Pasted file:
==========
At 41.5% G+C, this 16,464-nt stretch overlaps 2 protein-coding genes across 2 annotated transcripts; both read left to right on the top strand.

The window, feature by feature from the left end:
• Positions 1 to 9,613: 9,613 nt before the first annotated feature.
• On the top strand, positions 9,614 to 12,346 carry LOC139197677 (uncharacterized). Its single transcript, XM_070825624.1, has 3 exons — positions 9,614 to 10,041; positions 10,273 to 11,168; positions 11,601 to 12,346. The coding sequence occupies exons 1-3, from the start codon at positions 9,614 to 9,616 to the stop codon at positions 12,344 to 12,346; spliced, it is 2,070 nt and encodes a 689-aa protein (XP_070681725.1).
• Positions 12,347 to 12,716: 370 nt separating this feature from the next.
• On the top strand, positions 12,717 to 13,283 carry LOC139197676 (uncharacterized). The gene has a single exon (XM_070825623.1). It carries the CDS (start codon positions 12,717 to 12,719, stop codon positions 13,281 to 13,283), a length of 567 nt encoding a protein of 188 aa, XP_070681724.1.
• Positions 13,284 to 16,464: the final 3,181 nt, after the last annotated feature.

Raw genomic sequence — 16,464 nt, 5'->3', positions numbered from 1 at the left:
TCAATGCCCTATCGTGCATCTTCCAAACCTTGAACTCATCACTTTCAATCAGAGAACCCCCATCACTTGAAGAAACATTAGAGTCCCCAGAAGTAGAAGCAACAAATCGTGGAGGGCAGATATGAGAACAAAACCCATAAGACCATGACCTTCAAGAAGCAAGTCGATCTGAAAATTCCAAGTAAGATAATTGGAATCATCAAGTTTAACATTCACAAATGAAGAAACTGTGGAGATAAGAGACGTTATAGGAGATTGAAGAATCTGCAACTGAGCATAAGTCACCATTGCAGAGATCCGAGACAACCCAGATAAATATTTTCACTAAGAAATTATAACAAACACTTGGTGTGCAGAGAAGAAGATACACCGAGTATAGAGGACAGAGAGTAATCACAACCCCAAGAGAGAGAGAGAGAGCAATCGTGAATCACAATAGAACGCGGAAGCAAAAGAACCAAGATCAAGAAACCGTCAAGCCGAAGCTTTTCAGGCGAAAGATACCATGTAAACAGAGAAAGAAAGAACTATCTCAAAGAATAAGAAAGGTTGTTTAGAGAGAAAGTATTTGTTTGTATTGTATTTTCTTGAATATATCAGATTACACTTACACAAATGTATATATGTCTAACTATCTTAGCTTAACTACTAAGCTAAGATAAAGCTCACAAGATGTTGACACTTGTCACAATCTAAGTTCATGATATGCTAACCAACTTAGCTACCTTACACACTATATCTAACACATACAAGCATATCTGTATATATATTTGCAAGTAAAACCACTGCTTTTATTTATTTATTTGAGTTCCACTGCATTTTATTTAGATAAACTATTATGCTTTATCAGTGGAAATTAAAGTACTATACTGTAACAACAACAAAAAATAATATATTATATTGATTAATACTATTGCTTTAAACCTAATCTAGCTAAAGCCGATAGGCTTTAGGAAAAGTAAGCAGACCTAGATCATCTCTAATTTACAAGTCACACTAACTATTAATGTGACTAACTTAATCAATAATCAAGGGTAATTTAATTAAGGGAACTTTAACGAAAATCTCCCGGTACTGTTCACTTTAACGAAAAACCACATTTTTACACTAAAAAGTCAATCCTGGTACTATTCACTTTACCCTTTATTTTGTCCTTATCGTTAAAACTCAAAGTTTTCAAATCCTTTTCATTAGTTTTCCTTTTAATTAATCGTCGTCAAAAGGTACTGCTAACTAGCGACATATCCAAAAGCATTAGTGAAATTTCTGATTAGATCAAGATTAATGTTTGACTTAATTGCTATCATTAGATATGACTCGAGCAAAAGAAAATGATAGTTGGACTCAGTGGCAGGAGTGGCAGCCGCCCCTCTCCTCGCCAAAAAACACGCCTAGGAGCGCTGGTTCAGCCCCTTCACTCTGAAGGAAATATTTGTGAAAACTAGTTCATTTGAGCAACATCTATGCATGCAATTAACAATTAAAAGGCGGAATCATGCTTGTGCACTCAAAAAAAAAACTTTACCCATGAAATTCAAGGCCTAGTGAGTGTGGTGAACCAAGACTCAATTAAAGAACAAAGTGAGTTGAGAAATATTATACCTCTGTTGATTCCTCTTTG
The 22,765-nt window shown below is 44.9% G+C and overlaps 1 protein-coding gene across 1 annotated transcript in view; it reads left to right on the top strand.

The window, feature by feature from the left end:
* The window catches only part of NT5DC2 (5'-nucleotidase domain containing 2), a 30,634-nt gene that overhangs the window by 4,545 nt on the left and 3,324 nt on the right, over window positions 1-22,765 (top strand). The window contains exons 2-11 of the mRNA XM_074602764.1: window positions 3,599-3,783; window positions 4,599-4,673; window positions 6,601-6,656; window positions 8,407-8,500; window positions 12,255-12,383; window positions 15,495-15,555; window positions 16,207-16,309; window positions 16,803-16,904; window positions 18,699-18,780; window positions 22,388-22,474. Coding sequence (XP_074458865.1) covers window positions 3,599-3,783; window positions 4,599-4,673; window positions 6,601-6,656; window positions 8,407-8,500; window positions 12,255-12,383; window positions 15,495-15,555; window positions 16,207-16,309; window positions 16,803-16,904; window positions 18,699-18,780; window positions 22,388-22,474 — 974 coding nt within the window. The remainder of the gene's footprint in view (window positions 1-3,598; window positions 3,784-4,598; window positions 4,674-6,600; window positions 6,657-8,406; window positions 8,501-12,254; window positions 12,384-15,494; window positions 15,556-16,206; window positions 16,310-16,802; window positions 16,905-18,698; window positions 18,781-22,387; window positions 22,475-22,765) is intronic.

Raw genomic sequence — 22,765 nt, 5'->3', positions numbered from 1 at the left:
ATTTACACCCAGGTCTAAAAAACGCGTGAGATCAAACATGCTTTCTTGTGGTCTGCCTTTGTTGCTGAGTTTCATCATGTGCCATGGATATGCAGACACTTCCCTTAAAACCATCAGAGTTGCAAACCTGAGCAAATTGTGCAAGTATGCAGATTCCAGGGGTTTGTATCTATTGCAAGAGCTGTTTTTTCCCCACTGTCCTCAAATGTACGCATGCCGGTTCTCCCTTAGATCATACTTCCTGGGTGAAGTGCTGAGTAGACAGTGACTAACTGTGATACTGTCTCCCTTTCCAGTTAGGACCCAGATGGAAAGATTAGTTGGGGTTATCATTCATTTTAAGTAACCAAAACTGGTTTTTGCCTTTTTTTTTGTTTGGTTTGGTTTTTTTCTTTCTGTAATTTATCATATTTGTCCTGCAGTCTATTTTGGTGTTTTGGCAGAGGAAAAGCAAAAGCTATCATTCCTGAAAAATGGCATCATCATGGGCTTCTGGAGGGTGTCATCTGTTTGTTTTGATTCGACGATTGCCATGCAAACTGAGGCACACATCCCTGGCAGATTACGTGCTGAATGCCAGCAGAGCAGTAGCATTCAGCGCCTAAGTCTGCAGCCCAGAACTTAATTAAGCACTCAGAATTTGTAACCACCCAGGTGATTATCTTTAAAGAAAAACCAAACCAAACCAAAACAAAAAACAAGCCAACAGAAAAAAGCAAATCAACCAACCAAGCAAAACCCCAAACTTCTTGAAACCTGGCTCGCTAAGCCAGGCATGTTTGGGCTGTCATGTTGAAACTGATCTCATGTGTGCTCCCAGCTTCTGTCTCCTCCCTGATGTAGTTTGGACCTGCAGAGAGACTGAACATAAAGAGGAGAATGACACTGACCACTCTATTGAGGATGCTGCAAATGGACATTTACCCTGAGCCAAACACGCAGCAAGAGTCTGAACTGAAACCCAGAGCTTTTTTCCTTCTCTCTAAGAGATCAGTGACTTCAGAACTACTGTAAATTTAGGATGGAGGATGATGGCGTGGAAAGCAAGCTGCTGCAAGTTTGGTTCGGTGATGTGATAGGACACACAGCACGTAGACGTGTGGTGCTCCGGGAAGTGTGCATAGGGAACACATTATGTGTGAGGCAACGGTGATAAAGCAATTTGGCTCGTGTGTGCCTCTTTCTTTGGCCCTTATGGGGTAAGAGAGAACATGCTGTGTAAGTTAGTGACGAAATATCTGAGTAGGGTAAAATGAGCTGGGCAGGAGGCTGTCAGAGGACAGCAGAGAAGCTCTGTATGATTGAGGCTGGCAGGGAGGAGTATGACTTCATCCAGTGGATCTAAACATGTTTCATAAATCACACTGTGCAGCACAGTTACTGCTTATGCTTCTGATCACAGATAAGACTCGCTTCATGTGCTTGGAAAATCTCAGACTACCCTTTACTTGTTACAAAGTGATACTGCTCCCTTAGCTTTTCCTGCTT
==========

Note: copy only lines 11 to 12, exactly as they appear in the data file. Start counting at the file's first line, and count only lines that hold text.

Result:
The window, feature by feature from the left end:
* The window catches only part of NT5DC2 (5'-nucleotidase domain containing 2), a 30,634-nt gene that overhangs the window by 4,545 nt on the left and 3,324 nt on the right, over window positions 1-22,765 (top strand). The window contains exons 2-11 of the mRNA XM_074602764.1: window positions 3,599-3,783; window positions 4,599-4,673; window positions 6,601-6,656; window positions 8,407-8,500; window positions 12,255-12,383; window positions 15,495-15,555; window positions 16,207-16,309; window positions 16,803-16,904; window positions 18,699-18,780; window positions 22,388-22,474. Coding sequence (XP_074458865.1) covers window positions 3,599-3,783; window positions 4,599-4,673; window positions 6,601-6,656; window positions 8,407-8,500; window positions 12,255-12,383; window positions 15,495-15,555; window positions 16,207-16,309; window positions 16,803-16,904; window positions 18,699-18,780; window positions 22,388-22,474 — 974 coding nt within the window. The remainder of the gene's footprint in view (window positions 1-3,598; window positions 3,784-4,598; window positions 4,674-6,600; window positions 6,657-8,406; window positions 8,501-12,254; window positions 12,384-15,494; window positions 15,556-16,206; window positions 16,310-16,802; window positions 16,905-18,698; window positions 18,781-22,387; window positions 22,475-22,765) is intronic.